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SEA Currents Blog

SEA Currents: celestial navigation


July 22, 2014

Stargazing

Annie Rich / Codie Kyle , Sweet Briar College / College of Charleston

Annie and Codie here, reporting from the Science Lab with Juliana, our personal scientist, while reminiscing about our adventures jumping off the bowsprit during our first swim call on our voyage. The water was very refreshing and a special treat! To top off another perfect day at sea we got to see the “Green Flash” which we had just learned about the other day from Codie!

Categories: Corwith Cramer,Historic Seaports of Western Europe, • Topic: celestial navigation • (0) CommentsPermalink

July 11, 2014

Approach to the Equator

Marissa Shaw, B Watch, Sailing Intern

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Hello to all you Lovely Land Lubbers (We love alliterations here aboard the Mama Seamans), this is Marissa, 1/3 of the D.O.D, or Department of Deckhands that is sailing this awesome PIPA SEA Semester.  Today has been yet another glorious day aboard, and as we pasted through the meteorological equator aka the Doldrums, aka the ITCZ, we have been able to secure the Main Engine and sail once more.

Categories: Robert C. Seamans,Protecting the Phoenix Islands, • Topic: celestial navigation • (0) CommentsPermalink

June 22, 2014

Ship, Shipmates, Self

Christine Edgeworth, A Watch, Syracuse University

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Aloha friends and family!

It’s hard to believe that it’s only day four at sea. The days have practically melted together as we’ve been jam packed with standing watch, scarfing down delicious food, deploying science gear, learning about our new home aboard the Robert C. Seamans, napping on occasion, and tapping into our inner sailors.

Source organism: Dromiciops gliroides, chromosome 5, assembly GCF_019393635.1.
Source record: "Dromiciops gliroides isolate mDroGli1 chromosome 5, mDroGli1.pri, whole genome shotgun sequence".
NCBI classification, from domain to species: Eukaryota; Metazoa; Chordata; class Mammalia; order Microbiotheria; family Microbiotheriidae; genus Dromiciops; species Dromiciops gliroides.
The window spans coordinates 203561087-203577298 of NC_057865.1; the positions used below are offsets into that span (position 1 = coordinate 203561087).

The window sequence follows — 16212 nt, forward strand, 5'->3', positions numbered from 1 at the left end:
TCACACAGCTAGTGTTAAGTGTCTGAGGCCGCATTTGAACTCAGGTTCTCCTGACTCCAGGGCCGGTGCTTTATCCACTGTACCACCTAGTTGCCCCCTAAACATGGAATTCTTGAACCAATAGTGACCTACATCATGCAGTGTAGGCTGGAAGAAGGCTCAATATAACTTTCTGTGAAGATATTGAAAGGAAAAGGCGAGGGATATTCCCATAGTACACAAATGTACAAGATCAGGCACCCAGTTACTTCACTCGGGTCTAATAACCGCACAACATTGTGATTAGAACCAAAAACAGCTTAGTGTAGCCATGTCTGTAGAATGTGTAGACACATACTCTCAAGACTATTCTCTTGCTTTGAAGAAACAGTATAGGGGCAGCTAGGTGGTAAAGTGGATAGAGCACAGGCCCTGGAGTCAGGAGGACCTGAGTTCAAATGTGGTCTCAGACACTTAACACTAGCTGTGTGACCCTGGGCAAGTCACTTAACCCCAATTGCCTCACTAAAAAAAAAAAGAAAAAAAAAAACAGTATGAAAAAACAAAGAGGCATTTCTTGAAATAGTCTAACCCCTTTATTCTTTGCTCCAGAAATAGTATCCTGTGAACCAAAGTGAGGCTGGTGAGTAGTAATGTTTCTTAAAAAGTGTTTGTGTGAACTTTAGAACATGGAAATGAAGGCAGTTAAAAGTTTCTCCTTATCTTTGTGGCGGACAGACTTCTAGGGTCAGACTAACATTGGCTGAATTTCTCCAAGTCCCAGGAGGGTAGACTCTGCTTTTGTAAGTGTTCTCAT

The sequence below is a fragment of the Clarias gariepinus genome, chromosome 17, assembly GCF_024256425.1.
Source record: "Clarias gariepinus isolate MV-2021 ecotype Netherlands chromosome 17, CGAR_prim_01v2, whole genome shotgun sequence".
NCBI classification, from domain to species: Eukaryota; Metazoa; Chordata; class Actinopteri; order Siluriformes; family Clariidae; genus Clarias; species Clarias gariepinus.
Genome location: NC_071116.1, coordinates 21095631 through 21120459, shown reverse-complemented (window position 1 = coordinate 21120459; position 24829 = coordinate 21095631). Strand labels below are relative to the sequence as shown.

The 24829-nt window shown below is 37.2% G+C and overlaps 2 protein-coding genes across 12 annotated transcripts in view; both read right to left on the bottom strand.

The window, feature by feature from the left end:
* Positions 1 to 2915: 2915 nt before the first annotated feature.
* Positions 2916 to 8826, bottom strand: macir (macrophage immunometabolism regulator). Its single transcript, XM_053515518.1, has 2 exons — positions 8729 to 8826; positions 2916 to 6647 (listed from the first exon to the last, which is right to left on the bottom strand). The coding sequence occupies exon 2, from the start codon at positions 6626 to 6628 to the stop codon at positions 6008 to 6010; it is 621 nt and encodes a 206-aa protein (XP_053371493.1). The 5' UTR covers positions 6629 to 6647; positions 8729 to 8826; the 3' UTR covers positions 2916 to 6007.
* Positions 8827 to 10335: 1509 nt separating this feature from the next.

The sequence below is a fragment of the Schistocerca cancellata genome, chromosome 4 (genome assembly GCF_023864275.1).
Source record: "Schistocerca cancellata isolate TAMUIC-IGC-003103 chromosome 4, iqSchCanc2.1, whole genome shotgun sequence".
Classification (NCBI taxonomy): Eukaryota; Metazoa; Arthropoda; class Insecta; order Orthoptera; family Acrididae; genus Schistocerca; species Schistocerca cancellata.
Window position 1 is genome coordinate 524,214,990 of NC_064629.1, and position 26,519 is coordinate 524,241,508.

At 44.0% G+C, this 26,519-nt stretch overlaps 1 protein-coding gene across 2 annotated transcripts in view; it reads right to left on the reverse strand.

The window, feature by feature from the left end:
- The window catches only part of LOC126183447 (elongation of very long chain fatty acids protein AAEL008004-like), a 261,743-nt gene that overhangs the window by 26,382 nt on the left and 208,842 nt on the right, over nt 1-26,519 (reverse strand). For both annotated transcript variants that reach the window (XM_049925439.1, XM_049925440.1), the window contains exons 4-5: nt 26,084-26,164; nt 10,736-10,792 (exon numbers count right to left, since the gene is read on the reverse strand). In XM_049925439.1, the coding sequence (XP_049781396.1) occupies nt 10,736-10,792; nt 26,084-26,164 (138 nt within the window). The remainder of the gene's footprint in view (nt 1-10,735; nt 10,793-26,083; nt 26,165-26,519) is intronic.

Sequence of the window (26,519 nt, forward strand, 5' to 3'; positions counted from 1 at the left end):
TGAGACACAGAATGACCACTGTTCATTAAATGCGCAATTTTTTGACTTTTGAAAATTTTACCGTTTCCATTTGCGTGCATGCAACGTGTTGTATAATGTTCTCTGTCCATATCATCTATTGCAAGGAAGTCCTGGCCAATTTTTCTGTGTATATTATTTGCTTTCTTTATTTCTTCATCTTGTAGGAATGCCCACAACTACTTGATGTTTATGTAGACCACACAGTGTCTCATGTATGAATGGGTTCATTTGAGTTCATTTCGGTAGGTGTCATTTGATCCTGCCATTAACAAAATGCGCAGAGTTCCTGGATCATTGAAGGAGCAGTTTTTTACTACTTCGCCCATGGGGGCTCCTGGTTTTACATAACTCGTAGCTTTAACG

The first thing I learned after stepping on board the ship was a little saying that goes, “Ship, Shipmates, Self.”

Categories: Robert C. Seamans,Aloha 'Aina: People & Nature in the Hawaiian Islands, • Topic: celestial navigation • (0) CommentsPermalink

June 04, 2014

C253 Web Blog - 04 June 2014

Gabriell Fraser

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Hey everyone, Gabby here! We’ve been on “Mama Cramer” for four days now and things are starting to get easier. Some people have been battling sea sickness and donating to Neptune (myself being one of those people). Most everyone is through that rough stage and our inner ears are adjusting to the rolling motion. Life aboard the ship is becoming an easier routine and is going great so far.

Categories: Corwith Cramer,Transatlantic Crossing, • Topic: celestial navigation • (0) CommentsPermalink

April 04, 2014

Community Building

Sam Eley, C Watch, Bowdoin College

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Ahoy from the Robert C. Seamans!
It’s been just over 5 days since the last palm tree on Rangiroa faded from sight in an approaching squall and we’ve seen no land since. We’re now dancing over swells nearly 400 nautical miles as the albatross flies from Rangiroa and have over 200 nautical miles to go to Nuku Hiva! With distances measured in hundreds of miles and travel time measured in days, it’s so important for our little community aboard the Seamans to live and work cohesively together all of the time.

Categories: Robert C. Seamans,Oceans & Climate, • Topic: celestial navigation • (0) CommentsPermalink

April 03, 2014

The Seafaring Life

Emilie Hickox, B Watch, Allegheny College

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It seems everyone is settling deeper into the seafaring life aboard the Seamans. I have observed more and more people awake when they are not on watch. Perhaps because for the most part we have all gained our sea legs and are no longer exhausted from sea sickness and the new sleeping routine. Today, I got closer to accomplishing one of my lifetime goals of learning how to use the sextant. Many of us took advantage of the clear skies and used the sextants to ‘shoot some sun lines’, precompute our local apparent noon and then find our angle at that time to ultimately try to find our latitude.

Categories: Robert C. Seamans,Oceans & Climate, • Topic: celestial navigation • (0) CommentsPermalink

March 02, 2014

C251 Web Blog - 02 March 2014

Trevor Kaufman, Assistant Engineer

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Greetings from the engineering department aboard the SSV Corwith Cramer! It’s almost 2300 and the ship is as alive as ever.  A Watch is in the process of taking the deck from C watch, and the entire ship is humming in tune with our throaty Cummins diesel.  You can feel the rumble in your feet, your ears, your chest: motorsailing!  We’‘d probably all prefer to straight sail whenever possible, but it sure is pleasant to fall asleep to the deep vibrations of the main engine.

Categories: Corwith Cramer,Ocean Exploration, • Topic: celestial navigation • (0) CommentsPermalink
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